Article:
John Hurrell Crook, 1930-2011
20 July 2011
Dr John Crook, a major figure in British primatology and socio-ecology, has died. Innes Cuthill, Professor of Behavioural Ecology, offers a tribute.
Prior to his retirement he had been Reader in Ethology at the Department of Psychology (as it was then) through the 1970s and 80s, leading a research group studying social and reproductive behaviour in animals and setting up the innovative and popular Joint Honours Degree in Psychology and Zoology.
He had studied for his PhD at Cambridge in the 1950s under the leading animal behaviourists Robert Hinde and Bill Thorpe, investigating the ecological factors influencing social behaviour in weaver-birds. His view that ecology shaped social behaviour broke away from Nobel laureate Konrad Lorenz’s widely accepted idea that behaviour was species-specific and highly conserved over evolutionary time. John’s work added ‘ecology’ to ‘ethology’, and he is widely regarded as having introduced cross-species comparisons to the scientific toolkit of animal behaviour. His pioneering studies of primates as well as birds had a large influence in the growth of the fields now knows as behavioural ecology and socio-biology, and his academic ‘offspring’, both students and postdocs, themselves have had a big impact on the field. They include Robin Dunbar, now Director of the Institute of Cognitive and Evolutionary Anthropology of the University of Oxford; Richard Wrangham, Professor of Biological Anthropology at Harvard University; and the leading evolutionary psychologist Martin Daly, Professor of Psychology at McMaster University, Ontario. Tackling one of the biggest questions in psychology, his 1980 book “The Evolution of Human Consciousness” was also influential in stimulating a new wave of evolutionary approaches to this age-old problem.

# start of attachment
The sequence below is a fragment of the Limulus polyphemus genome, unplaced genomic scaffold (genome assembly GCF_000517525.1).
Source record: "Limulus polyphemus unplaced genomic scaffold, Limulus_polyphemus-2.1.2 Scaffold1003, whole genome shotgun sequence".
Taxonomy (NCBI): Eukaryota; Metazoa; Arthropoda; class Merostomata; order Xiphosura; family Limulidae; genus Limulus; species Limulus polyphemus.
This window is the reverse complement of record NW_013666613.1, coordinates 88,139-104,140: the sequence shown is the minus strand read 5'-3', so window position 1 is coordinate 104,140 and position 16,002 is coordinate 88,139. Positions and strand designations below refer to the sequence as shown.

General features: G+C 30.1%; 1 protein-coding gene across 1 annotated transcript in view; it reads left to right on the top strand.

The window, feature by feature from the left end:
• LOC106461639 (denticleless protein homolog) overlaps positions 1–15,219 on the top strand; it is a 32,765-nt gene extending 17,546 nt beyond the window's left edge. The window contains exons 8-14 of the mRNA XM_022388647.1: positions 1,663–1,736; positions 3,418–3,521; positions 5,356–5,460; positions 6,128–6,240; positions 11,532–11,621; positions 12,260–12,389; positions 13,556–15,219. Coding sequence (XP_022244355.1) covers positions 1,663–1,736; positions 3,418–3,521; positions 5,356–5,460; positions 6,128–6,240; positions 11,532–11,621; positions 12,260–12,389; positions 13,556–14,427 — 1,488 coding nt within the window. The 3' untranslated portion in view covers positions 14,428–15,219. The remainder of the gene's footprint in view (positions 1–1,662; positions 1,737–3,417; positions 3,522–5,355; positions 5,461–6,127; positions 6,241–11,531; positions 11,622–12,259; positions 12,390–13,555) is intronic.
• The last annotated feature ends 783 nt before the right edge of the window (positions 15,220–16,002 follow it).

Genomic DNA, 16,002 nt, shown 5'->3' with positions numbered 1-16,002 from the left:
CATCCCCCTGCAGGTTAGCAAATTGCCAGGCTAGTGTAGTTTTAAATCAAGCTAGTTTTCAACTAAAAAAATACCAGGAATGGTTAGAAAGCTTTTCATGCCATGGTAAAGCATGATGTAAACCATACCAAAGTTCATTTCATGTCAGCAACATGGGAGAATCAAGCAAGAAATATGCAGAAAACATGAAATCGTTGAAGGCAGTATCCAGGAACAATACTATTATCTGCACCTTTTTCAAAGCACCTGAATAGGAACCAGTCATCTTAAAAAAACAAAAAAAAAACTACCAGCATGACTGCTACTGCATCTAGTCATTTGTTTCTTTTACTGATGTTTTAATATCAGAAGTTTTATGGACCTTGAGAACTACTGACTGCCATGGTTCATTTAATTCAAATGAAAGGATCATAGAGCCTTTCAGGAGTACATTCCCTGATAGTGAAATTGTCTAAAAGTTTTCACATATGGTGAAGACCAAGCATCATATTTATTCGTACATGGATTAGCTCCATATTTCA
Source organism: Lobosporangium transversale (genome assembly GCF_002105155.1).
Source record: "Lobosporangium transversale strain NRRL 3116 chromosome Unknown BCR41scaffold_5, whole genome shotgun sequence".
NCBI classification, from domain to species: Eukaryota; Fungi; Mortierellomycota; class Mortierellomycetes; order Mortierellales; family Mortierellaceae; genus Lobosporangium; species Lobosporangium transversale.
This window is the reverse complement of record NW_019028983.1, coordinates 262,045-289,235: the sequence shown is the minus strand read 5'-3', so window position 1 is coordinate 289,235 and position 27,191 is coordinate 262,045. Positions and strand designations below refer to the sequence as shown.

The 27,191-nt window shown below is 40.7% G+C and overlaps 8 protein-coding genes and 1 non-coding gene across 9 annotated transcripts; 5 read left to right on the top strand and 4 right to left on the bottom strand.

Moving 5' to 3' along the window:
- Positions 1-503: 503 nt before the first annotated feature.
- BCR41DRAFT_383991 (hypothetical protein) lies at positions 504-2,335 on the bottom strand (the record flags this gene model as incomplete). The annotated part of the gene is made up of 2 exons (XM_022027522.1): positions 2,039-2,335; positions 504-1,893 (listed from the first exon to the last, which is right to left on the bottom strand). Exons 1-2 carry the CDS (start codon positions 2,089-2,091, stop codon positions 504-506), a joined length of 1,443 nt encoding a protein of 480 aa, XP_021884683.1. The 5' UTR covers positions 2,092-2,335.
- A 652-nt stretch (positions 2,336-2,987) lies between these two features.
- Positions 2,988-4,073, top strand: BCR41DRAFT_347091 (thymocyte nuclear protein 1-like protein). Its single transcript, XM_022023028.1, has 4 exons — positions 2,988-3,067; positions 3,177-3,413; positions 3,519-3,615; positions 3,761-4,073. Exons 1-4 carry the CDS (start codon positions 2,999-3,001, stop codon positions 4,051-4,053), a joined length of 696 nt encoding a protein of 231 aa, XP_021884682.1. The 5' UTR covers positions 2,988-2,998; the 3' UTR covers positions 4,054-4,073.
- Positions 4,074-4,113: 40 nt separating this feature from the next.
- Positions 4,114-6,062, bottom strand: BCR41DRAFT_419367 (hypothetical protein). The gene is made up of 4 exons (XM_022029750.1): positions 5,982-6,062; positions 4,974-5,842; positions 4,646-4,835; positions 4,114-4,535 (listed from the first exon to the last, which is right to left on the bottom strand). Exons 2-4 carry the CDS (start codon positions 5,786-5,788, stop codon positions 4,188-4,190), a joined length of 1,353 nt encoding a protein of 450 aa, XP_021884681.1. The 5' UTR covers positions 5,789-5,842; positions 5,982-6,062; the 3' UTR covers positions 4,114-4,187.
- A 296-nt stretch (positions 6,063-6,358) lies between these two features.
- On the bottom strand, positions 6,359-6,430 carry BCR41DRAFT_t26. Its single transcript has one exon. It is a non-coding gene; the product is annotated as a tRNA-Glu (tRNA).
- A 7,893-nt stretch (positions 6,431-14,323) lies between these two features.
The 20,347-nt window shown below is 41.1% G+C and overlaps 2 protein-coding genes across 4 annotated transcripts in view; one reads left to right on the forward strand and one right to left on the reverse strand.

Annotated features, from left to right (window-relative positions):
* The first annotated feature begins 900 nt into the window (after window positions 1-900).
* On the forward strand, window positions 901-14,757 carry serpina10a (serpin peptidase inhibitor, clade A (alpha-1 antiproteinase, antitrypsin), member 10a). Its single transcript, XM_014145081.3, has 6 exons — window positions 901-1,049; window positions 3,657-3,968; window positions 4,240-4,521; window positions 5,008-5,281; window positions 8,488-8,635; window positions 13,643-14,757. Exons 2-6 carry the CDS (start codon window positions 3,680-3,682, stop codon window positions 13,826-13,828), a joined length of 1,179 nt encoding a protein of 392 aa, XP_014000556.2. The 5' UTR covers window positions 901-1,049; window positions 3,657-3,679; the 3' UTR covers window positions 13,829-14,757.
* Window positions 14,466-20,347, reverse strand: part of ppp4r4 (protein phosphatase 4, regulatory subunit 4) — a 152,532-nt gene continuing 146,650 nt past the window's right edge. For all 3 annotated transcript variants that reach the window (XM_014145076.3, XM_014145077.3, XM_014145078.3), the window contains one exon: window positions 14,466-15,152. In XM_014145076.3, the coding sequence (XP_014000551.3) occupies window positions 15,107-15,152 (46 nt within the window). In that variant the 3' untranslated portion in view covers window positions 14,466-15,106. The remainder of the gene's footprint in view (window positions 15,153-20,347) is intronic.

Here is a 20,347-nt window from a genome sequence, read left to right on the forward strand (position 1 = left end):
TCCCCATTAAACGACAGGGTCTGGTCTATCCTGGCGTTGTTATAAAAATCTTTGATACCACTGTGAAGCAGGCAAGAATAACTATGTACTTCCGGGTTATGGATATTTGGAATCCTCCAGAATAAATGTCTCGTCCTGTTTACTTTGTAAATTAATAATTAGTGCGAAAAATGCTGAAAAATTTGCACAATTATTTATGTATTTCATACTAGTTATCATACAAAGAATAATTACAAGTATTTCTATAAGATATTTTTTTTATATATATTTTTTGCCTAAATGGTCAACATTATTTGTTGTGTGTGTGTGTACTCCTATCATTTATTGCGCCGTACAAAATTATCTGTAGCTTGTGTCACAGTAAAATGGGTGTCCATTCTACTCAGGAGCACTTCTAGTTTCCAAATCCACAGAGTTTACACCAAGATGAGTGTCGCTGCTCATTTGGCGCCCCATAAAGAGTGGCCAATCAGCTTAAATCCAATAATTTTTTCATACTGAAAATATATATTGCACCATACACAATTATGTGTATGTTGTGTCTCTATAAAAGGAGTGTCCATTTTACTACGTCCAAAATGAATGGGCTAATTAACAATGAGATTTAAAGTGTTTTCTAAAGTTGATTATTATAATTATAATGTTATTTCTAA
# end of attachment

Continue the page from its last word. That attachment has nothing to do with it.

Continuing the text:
By the start of the 1990s, his attention had shifted to human social behaviour, studying the polyandrous (‘multi-husband’) marriage system of the hill-tribes of Ladakh and interpreting this as a social adaptation to the harsh farming conditions in the Himalayas. However, with a long-standing personal interest in Buddhist philosophy, his research moved away from ecology towards studying the social and spiritual lives of these communities. Ultimately he also taught Western practitioners of Zen Buddhism and wrote several books on Buddhist philosophy and its relationship to Western humanism.
Dr Innes Cuthill, Professor of Behavioural Ecology